DR. JONEIGH KHALDUN, MICHIGAN HEALTH DEPARTMENT: We don't have enough masks. We don't have enough gowns. And we need more from the federal government and others.
HILL: Chicago and New Orleans also are battling a surge as Atlanta braces.
MAYOR KEISHA LANCE BOTTOMS (D-GA): The anecdotal information I've received is that the ICU beds are already around 90 percent at full, that we will exceed our capacity by May 3rd.
HILL: In an effort just to stop the spread, one North Carolina county is banning all visitors and nonresident property owners, citing the unprecedented public health threat posed by COVID-19, as Massachusetts tells all travelers entering the state to self-quarantine for 14 days. Drastic measures for greater good.
BILL GATES, BILL AND MELINDA GATES FOUNDATION: We're entering to a top period that if we do it right, we'll only have to do it once, for six to 10 weeks. But we have to do it. It has to be the whole country.
Arriving in Los Angeles, Friday, the Navy hospital ship, Mercy, on the opposite coast, New York announcing the status, hoping to add additional overflow hospital sites for an expected peak that is still weeks away.
GOV. ANDREW CUOMO (D-NY): We're looking at about 21 days for a possible apex. So we want to do everything we can to be ready for that increased capacity that could hit us.
HILL: A reminder that this battle is far from over.
HILL (on camera): We are also learning today about four deaths, we're told they're older passengers onboard a Holland America cruise ship, the Zaandam, which is currently off of Panama. On Sunday, a couple of passengers reported flu-like symptoms on that ship. There are 1,200 passengers, almost 600 crew. We're told that yesterday a number of people were tested for the coronavirus, two were positive. But again, today, Wolf, we're learning four older guests have died on board that ship. The cruise line did not offer a cause of death.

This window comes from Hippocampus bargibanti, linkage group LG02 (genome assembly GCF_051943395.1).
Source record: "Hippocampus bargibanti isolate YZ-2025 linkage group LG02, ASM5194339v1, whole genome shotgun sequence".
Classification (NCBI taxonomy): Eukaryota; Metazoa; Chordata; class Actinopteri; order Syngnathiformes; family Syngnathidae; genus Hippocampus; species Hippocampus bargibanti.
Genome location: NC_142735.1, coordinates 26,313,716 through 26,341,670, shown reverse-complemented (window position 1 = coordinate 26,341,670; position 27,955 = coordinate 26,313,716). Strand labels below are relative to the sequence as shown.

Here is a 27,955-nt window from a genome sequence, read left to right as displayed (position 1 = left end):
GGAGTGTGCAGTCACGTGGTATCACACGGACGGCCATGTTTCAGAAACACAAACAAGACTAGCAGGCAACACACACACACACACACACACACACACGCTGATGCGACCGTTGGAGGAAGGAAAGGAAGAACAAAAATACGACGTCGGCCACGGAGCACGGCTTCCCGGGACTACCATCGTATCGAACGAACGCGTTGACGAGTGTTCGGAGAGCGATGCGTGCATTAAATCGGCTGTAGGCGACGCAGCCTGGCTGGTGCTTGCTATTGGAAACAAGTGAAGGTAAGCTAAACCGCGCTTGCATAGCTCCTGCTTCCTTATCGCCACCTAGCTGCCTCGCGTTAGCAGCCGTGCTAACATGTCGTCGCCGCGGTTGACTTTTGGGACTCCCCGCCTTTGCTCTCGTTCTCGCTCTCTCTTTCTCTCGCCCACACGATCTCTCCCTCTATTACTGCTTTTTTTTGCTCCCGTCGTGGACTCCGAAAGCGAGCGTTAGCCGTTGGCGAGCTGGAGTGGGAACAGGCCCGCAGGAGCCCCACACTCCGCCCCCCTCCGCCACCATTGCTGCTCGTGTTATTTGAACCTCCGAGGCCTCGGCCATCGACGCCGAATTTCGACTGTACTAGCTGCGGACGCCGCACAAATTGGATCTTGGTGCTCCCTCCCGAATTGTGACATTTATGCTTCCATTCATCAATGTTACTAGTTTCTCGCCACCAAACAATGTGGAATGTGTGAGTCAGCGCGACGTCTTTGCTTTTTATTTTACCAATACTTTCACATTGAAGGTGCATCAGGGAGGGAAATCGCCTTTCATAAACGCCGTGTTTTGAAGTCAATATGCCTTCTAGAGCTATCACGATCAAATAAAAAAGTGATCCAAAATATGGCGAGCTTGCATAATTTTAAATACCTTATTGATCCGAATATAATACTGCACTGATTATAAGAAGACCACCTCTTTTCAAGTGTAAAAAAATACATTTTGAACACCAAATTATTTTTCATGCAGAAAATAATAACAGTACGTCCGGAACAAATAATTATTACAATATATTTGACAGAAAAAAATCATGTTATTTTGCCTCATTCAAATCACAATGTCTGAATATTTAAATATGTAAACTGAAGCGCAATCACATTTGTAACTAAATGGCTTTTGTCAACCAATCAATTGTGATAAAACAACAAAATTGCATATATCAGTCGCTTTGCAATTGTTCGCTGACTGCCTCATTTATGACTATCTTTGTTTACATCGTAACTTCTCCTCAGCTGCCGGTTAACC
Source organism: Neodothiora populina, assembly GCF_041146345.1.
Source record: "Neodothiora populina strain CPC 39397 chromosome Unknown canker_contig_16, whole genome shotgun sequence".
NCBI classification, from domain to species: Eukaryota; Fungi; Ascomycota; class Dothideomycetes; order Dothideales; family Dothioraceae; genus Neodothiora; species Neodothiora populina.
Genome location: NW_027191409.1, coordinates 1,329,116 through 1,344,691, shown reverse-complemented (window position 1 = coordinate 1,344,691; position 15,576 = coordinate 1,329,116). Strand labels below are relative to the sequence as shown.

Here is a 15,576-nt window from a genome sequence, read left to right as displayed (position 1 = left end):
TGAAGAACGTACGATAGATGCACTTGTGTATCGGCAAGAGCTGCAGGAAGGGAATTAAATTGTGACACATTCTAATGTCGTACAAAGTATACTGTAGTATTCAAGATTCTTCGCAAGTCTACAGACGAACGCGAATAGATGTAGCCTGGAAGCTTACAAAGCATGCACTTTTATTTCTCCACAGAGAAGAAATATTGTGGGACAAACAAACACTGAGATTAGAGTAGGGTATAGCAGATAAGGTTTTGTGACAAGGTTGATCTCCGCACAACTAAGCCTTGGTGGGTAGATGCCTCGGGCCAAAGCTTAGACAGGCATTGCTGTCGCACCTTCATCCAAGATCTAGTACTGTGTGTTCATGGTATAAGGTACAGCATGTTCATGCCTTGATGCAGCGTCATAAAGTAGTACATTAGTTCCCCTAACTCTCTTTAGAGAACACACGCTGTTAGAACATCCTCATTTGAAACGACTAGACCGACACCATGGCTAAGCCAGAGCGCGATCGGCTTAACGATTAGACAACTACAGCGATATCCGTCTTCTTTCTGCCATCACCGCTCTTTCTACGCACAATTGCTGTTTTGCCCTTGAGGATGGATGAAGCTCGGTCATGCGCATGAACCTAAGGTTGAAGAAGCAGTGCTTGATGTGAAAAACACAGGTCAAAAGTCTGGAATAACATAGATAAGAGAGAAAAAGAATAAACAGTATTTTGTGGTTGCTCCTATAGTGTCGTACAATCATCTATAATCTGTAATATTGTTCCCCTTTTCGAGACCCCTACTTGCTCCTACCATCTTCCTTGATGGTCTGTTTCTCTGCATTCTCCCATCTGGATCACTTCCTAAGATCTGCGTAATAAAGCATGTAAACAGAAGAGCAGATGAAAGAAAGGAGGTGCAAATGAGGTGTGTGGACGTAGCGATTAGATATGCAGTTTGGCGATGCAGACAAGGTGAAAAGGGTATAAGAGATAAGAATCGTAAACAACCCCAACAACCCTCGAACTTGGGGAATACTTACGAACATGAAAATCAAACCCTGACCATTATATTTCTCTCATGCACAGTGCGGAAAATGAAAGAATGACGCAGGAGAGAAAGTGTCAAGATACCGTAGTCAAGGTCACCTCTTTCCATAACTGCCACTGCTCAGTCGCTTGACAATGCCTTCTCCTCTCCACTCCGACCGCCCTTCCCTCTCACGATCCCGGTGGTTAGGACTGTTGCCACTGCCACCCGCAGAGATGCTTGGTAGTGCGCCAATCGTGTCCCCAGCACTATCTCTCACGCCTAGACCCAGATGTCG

BLITZER: All very, very sad. Thanks so much, Erica Hill in New York. Let's go to the White House right now. Our chief White House correspondent Jim Acosta is joining us. Jim, after days of uncertainty, the president has now actually invoked what's called the Defense Production Act.
JIM ACOSTA, CNN CHIEF WHITE HOUSE CORRESPONDENT: That's right, Wolf. Definitely some action but still some confusion in Washington on the coronavirus. President Trump has signed the stimulus bill into law and invoked the Defense Production Act, as you said, to order General Motors to produce badly needed hospital ventilators. But we're still waiting for clarity from the White House on how exactly the administration plans to start reopening parts of the U.S. while the nation is still battling this pandemic.
ACOSTA (voice-over): With the number of deaths in the U.S. growing rapidly from the coronavirus, top Trump administration officials are sounding like they're throwing cold water on the president's goal to reopen the U.S. by Easter.
MIKE PENCE, VICE PRESIDENT OF THE UNITED STATES: Well, the president expressed really an aspirational goal. The president said he would love to see it around Easter. But whenever that day is that we can responsibly begin to open up portions of the country. But let me be very clear, there's going to be areas of the country where we need to continue to lean into mitigation efforts.
ACOSTA: During a CNN town hall, Coronavirus Task Force Dr. Anthony Fauci pointed to the rising number of cases, arguing that's no time to slam the brakes on social distancing.